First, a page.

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5051 Nitschke Hall MS 303
2801 W. Bancroft St.
Toledo, OH 43606-3390
Phone: (419) 530-8030
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BIOE 3110: Introduction to Biomechanics

Designation:    Required
  
Description:    Mechanics of the human musculoskeletal system and its joints. Basic concepts for deformable body mechanics, including stress and strain analysis, viscoelasticity and applications to common problems in orthopedic biomechanics.
  
Prerequisite:    CIVE 1150; BIOL 2170.
  
Textbook:    Fundamentals of Biomechanics: Equilibrium, Motion and Deformation 
Ozkaya and Nihat 
Springer-Verlag
  
Objectives:    To understand key concepts in statics, mechanics and strength of materials such as equilibrium, stress, strain, material properties. 
To develop an understanding of how to formulate mathematical solutions to a variety of problems in mechanics. 
To learn how mechanics of rigid body and deformable bodies may be applied to real world of interest to biomechanics. 
Supplement theory with very limited laboratory based experiments. 
Human anatomy
  
Topics:    Anatomy of joints 
Stress and strain 
Review of material properties 
Biaxial stresses 
Bending and torsional stresses 
Combined loading - axial, shear, torsional and flexural 
Stress analysis - principal stresses and failure theories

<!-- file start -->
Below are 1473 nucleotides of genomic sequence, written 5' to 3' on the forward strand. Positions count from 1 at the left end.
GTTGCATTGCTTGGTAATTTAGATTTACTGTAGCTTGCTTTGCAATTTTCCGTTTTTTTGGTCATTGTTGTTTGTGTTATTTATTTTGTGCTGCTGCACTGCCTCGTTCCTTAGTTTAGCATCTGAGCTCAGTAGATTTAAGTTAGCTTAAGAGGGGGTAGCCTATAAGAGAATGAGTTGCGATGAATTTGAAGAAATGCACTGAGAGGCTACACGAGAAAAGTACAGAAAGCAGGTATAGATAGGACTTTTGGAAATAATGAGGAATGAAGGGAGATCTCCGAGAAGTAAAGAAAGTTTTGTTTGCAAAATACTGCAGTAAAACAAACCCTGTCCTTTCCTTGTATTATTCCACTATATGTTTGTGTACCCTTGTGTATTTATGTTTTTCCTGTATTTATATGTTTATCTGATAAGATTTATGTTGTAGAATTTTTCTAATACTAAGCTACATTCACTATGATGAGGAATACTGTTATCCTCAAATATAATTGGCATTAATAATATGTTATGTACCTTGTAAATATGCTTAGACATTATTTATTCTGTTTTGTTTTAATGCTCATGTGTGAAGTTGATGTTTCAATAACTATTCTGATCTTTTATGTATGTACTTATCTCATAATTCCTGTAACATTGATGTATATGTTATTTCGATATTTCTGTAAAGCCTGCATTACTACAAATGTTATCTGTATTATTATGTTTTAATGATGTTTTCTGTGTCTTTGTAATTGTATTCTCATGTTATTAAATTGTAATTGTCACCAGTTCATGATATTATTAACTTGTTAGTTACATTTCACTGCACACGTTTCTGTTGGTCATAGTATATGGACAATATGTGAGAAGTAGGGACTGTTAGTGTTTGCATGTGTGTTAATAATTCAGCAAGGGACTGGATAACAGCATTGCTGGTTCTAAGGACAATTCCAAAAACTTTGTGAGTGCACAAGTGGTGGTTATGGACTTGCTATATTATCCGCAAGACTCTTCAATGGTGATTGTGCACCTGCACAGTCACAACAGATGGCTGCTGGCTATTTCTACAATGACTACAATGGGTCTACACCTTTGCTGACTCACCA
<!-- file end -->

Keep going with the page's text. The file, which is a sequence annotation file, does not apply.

Viscoelasticity and biological tissues 
Biomechanics of bone, muscle, tendons, ligaments
  
Schedule:    3 - 1 hour lectures per week
  
Contribution:    Engineering topics
  
Outcomes:   
(a)    An ability to apply knowledge of mathematics, science, and engineering
(c)    An ability to design a system, component, or process to meet desired needs within realistic constraints such as economic, environmental, social, political, ethical, health and safety, manufacturability, and sustainability
(e)    An ability to identify, formulate, and solve engineering problems
(i)    A recognition of the need for, and an ability to engage in life-long learning
(j)    A knowledge of contemporary issues
(8a)    The capability to apply advanced mathematics (including differential equations and statistics), science, and engineering to solve the problems at the interface of engineering and biology
(8b)    The capability to apply advanced mathematics (including differential equations and statistics), science, and engineering to solve the problems at the interface of engineering and biology
  
Prepared by:    Scott Molitor (scott.molitor@utoledo.edu) and Tammy Phares (tamara.phares@utoledo.edu).
  
Last Updated: 2/7/17